When CDSBC identifies issues or concerns that impact dental practices, we will publish Issue Alerts for registrants that include details about the issue and CDSBC’s position on the topic.
17 April 2015 CDSBC and the British Columbia Dental Association have been notified about an email virus passing between dental offices. Some offices are receiving a high number of emails appearing to come from patients and/or other dental offices on a variety of seemingly relevant topics (i.e. X-rays, appointment cancellations). If you see something similar, do not open the email and most importantly do not open any attachments. If in doubt, call the sender to confirm that the message is genuine. The following information is provided to assist our registrants and their patients protect their computers and files.
There is a virus being passed between dental offices that is transmitted through email. The messages have a dental focus, may seem to be legitimate and contain an attachment. When the recipient attempts to open the attachment, nothing appears to happen, but behind the scenes, the computer is then infected with a virus that starts to send email out to all of the contacts on the infected computer.
Do not open the email or most importantly the attachment in the email or click on any links in the message. Notify the sender of the suspicious nature of the message and advise them that they should immediately contact their IT service provider to scan and clean all of their computers to prevent the virus from spreading further.
Contact your IT service provider to assist with scanning and cleaning your computer systems and ensuring that you have an up-to-date anti-virus program on all computers.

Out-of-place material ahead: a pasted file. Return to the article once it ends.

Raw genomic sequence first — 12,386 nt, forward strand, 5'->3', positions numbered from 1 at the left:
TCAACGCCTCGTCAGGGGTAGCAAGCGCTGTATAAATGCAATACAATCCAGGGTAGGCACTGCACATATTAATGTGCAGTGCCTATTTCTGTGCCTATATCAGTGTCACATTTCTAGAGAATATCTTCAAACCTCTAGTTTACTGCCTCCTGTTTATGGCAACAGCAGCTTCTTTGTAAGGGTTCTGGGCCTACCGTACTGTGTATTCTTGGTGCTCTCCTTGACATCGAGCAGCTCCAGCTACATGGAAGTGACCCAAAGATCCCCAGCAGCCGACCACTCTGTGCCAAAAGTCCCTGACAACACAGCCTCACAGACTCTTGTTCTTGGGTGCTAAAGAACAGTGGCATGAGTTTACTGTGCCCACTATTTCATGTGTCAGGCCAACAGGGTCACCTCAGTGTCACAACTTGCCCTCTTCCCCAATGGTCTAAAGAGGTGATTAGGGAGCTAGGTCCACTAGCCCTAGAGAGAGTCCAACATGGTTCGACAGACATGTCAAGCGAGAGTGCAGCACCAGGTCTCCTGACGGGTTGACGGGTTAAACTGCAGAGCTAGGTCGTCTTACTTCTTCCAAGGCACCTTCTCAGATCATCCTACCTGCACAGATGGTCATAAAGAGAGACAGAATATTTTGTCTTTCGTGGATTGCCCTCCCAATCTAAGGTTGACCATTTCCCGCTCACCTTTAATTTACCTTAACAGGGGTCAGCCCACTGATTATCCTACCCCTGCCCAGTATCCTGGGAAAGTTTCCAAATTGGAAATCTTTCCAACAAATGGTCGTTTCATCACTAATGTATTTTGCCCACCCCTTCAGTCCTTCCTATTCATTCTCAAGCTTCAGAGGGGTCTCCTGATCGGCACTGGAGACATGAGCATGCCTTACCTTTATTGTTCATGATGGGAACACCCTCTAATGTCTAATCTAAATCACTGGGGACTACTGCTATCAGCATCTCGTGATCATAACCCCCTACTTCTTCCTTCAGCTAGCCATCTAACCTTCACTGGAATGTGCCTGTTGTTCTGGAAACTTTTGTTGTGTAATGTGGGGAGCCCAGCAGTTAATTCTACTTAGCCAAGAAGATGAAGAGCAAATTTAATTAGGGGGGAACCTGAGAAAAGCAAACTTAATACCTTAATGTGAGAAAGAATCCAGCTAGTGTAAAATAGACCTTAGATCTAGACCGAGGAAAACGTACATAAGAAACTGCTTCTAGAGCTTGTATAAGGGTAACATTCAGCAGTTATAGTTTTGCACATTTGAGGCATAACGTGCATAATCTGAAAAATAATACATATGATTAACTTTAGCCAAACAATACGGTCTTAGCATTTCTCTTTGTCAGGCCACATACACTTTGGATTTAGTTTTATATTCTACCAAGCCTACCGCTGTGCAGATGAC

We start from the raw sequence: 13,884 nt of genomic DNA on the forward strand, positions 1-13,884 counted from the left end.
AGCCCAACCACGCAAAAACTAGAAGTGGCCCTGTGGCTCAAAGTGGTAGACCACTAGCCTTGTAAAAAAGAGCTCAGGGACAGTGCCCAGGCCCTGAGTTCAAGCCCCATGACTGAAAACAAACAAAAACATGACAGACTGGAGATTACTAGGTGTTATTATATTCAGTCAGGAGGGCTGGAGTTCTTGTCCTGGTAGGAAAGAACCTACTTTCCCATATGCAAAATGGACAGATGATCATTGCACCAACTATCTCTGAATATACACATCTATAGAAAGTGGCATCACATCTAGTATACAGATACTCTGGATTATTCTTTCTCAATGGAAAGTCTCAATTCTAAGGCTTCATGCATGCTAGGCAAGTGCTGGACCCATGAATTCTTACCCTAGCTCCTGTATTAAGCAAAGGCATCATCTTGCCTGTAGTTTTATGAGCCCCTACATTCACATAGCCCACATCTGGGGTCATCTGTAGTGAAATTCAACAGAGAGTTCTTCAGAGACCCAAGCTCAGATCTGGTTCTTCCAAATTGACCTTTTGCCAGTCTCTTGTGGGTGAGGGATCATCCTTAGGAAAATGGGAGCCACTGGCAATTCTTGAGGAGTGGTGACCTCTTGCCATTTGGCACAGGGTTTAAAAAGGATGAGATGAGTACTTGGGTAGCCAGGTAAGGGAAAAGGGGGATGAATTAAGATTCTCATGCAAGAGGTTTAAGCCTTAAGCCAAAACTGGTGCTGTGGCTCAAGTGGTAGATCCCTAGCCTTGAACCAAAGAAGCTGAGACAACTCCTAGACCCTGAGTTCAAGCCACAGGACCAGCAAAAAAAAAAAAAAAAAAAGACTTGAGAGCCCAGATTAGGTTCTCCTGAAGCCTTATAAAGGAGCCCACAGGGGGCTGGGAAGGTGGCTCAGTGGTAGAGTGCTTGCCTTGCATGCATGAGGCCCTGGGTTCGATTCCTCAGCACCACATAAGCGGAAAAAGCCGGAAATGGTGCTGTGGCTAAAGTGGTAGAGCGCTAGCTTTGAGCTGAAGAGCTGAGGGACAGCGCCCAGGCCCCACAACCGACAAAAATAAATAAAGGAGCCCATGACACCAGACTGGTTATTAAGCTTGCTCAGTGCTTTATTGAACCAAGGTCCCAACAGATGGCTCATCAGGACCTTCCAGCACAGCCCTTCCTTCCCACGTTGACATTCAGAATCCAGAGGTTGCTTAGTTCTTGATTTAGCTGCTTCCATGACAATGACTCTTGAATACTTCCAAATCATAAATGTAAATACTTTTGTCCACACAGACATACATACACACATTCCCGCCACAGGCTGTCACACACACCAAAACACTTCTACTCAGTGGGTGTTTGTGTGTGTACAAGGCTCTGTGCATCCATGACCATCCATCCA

All computers should be running an up-to-date anti-virus program and be regularly scanned for malware.
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Recently, CDSBC has received correspondence from dentists and patients expressing concern about insurance audits and associated confidentiality and liability issues. This includes a number of inquiries from patients whose dentists have asked them to rescind consent given to insurers to review their files.
Dentists have a duty to protect and keep confidential the personal information of their patients. However, dentists are reminded that patients’ personal information
belongs to the patient, and not to the dentist or the practice. Patients are entitled to authorize the release of their personal information, and dentists must respect that authorization. Dentists may not interfere with or hinder the insurer from obtaining patient consent.
If you are presented with a consent form signed by a patient for the release of their personal information, it is not a breach of your duty of confidentiality to release it in accordance with the consent form.
The Registrar has prepared a
memo (PDF) to registrants providing more detailed guidance on this issue.
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A new way of advertising for new patients has emerged recently that involves offering group discounts through a website, usually offering a “deal of the day” (for example, “Groupon”). The savings are group focused: if enough people sign up for the offer, everyone gets the deal.
If there aren’t enough people, no one gets it. For example, a coffee company might offer a deal of “$10 for $20 worth of coffee,” provided that 500 people sign up. The web company collects the payment and passes it on, minus their fee, to the business.
CDSBC has been asked whether it is acceptable for a dentist to use this approach to gain new patients. The simple answer is no. The way the system works is that the company operating the website takes up to 50 per cent of any money that is paid. This effectively means the dentist is paying the company a commission for the referral. Any scheme that includes paying a third party a fee for the referral is explicitly contrary to the
Code of Ethics (PDF), and therefore not permitted.
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